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Chapter 1
A Time of Transition

Many artists shared the curiosity about nature, society, institutions, human relations, and the past that was fostered by the Enlightenment and the Industrial Revolution. They began to question inherited ideas and traditions, seeking instead a concrete and rational understanding of the world based on experience and facts. Conflicting ideas about the role of tradition and hierarchies in society and nature made the late 18th century an exciting and turbulent time.

Chapter 2
Classical Influences and Radical Transformations

A variety of approaches to classical antiquity emerged during the final decades of the 18th century. The specific choice and treatment of classical subjects depended as much on the political climate in which an artist worked and on the requirements of patronage as it did on the artist’s skill, temperament, and training.

Chapter 3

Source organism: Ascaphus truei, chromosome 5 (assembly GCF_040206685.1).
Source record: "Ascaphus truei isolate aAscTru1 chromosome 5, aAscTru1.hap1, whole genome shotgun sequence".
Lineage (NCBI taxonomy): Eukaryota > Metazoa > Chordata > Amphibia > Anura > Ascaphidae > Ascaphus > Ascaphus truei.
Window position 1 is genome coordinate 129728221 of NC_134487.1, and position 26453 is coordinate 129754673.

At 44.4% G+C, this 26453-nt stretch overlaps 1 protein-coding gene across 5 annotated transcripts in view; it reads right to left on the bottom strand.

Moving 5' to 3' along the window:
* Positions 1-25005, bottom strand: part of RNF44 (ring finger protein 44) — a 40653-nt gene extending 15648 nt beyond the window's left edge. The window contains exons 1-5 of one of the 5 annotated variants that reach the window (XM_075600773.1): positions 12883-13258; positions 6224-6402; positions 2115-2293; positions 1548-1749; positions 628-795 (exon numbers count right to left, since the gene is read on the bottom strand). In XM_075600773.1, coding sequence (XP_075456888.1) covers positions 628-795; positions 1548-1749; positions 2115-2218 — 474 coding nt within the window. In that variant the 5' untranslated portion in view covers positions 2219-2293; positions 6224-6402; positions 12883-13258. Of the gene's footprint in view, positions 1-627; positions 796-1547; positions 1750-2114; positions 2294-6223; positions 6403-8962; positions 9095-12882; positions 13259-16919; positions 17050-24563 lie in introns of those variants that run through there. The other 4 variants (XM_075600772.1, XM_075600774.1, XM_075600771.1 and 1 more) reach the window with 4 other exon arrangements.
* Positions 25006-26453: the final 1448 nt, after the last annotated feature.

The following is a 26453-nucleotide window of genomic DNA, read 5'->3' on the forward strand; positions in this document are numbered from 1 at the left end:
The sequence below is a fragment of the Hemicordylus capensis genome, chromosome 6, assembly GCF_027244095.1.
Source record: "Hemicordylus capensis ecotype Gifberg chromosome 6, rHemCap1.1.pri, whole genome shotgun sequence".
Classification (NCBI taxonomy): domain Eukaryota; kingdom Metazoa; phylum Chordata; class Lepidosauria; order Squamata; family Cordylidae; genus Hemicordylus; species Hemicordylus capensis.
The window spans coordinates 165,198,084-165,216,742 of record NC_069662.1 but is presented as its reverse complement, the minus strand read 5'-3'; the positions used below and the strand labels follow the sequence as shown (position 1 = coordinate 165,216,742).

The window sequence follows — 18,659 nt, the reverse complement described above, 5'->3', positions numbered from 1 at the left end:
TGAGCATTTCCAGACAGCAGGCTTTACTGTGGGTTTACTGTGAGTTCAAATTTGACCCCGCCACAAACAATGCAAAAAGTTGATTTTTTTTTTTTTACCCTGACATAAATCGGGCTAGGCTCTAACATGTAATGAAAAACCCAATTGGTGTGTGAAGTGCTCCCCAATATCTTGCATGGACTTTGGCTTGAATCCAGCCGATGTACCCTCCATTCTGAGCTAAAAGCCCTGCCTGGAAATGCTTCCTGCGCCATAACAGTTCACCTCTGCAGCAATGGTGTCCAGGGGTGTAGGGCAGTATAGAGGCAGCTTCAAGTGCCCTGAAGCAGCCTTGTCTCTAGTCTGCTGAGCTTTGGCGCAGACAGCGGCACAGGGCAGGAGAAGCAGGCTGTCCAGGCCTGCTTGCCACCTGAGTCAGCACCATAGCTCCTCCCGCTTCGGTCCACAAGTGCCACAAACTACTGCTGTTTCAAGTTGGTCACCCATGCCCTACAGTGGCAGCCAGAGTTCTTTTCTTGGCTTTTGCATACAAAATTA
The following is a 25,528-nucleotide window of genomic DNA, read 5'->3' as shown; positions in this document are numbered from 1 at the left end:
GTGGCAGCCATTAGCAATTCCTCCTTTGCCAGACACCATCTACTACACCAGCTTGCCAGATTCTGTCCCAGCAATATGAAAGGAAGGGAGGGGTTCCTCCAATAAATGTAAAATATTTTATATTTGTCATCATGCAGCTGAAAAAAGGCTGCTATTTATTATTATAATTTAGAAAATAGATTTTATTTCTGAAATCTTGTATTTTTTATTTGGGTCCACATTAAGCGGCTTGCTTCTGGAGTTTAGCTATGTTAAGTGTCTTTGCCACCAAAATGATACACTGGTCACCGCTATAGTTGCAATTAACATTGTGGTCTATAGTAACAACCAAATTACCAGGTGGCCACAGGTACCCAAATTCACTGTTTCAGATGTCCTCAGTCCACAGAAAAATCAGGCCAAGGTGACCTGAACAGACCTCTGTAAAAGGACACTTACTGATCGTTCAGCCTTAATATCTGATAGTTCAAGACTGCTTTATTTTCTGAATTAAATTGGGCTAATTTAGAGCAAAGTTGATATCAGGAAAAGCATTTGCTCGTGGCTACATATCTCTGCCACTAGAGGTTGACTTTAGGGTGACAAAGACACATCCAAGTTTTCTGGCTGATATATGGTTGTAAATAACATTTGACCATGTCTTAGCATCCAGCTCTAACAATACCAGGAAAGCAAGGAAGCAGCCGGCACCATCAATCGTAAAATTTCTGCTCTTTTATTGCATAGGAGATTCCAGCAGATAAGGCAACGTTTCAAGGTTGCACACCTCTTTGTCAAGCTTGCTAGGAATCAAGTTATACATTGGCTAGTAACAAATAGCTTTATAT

Representing Contemporary History

Changing audiences, expectations, and experiences encouraged new approaches to representing history. Paintings of contemporary events became weapons of political propaganda and later, instruments of political critique and social reform. Artists often distorted the truth and utilized familiar formulas to convey desirable associations.

Chapter 4
Romanticism

Romanticism was an anti-establishment movement characterized by ambiguity, complexity, and uncertainty. Romantic artists privileged individualism over convention. They experimented with new subject matter, compositions, and techniques in order to discover visual languages that effectively communicated their personal ideas and experiences.

Chapter 5
Shifting Focus: Art and the Natural World